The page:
Amir Locke case raises questions about entry and privacy laws

Q: I noticed that in the recent murder of Amir Locke at an apartment complex in Minneapolis, it was reported that the landlord allowed police access to the apartment where the shooting occurred. What are a landlord’s responsibilities regarding these requests? Can a landlord or management company give anyone access to an apartment without notifying the tenant?

A: There is a privacy law in Minnesota that governs when and what kind of notice landlords must give their tenants before entering their apartment or house, or allowing other people to enter. It is important to keep in mind that tenant privacy requirements also apply to agents of the landlord, such as managers or custodians, or persons acting under the direction or control of the landlord, such as contractors or real estate agents.

The law states that the landlord or his agents can only enter the dwelling if they have a reasonable business purpose, so a landlord cannot give anyone, even a tenant’s parent, access to a tenant’s apartment unless there is a reasonable business purpose. The law identifies nine examples of reasonable business purposes, such as maintenance work, visits or municipal inspections, but also mentions that it is not limited to these nine examples.

If it is not an emergency, the landlord must make a good faith effort to give their tenant reasonable notice in the circumstances of the intention to enter. If a landlord enters when the tenant is not there and no notice has been given, the landlord should leave a note of their entry in a conspicuous place in the accommodation.

Additionally, Minnesota law requires property owners to deny access to tenant units to any employee who has committed a serious crime. If a landlord enters a tenant’s apartment without a reasonable business purpose, penalties could be imposed.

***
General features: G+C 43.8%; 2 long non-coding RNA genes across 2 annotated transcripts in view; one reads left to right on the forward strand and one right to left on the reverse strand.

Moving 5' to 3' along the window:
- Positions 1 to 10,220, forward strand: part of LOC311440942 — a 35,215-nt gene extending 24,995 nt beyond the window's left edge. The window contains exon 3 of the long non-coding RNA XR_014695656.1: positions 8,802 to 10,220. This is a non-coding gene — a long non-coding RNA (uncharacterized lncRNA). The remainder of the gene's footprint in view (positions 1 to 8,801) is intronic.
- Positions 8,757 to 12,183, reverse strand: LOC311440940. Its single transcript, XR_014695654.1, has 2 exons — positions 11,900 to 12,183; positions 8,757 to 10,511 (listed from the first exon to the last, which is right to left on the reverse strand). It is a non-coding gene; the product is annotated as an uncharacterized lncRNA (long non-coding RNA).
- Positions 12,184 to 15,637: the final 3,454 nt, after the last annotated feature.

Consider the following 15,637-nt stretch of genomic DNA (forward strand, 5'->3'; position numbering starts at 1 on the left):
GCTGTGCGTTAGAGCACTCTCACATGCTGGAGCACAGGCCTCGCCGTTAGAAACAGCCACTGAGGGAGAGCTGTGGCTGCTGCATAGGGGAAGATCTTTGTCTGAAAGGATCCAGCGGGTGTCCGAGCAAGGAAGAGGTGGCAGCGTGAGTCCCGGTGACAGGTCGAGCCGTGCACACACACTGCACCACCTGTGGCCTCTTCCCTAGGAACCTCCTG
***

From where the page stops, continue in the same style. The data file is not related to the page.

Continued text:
There is an exception to the notice requirement which states that the landlord may enter a tenant’s apartment to inspect or take action, without notice to the tenant, if the landlord reasonably suspects that immediate entry is necessary to avoid injury to persons or property due to maintenance, building safety or law enforcement conditions; or to determine the security of a tenant; or to comply with local ordinances regarding illegal activities occurring in the rental unit.

In this case, the police had a no-hit search warrant, which probably falls under the emergency exception, so the landlord could be required to give the police access to the tenant’s apartment without giving notice to the tenant. The same rule applies to firefighters, police and other government agents in that a landlord can allow them to enter a tenant’s rental unit without a warrant or notice, only if there are urgent circumstances such as extinguishing a fire.

However, if there are no urgent circumstances, a search warrant is most likely required under the Constitution. When the police have a warrant, using the owner’s master key avoids breaking down doors and causing damage to property.

The warrant itself, signed by a judge, likely required the landlord to allow police access to the building and the unit. If you want to look up the law that landlords follow whenever they or their agents enter a tenant’s rental unit, you can research Minn. Stat. 504B.211 on the Internet for reference.

Kelly Klein is a lawyer in Minneapolis. Participation in this section does not create an attorney/client relationship with Klein. Do not rely on the advice in this column for legal advice. Consult with a lawyer regarding your specific issues. Email rental questions to kklein@kleinpa.com. The information provided by readers is not confidential.

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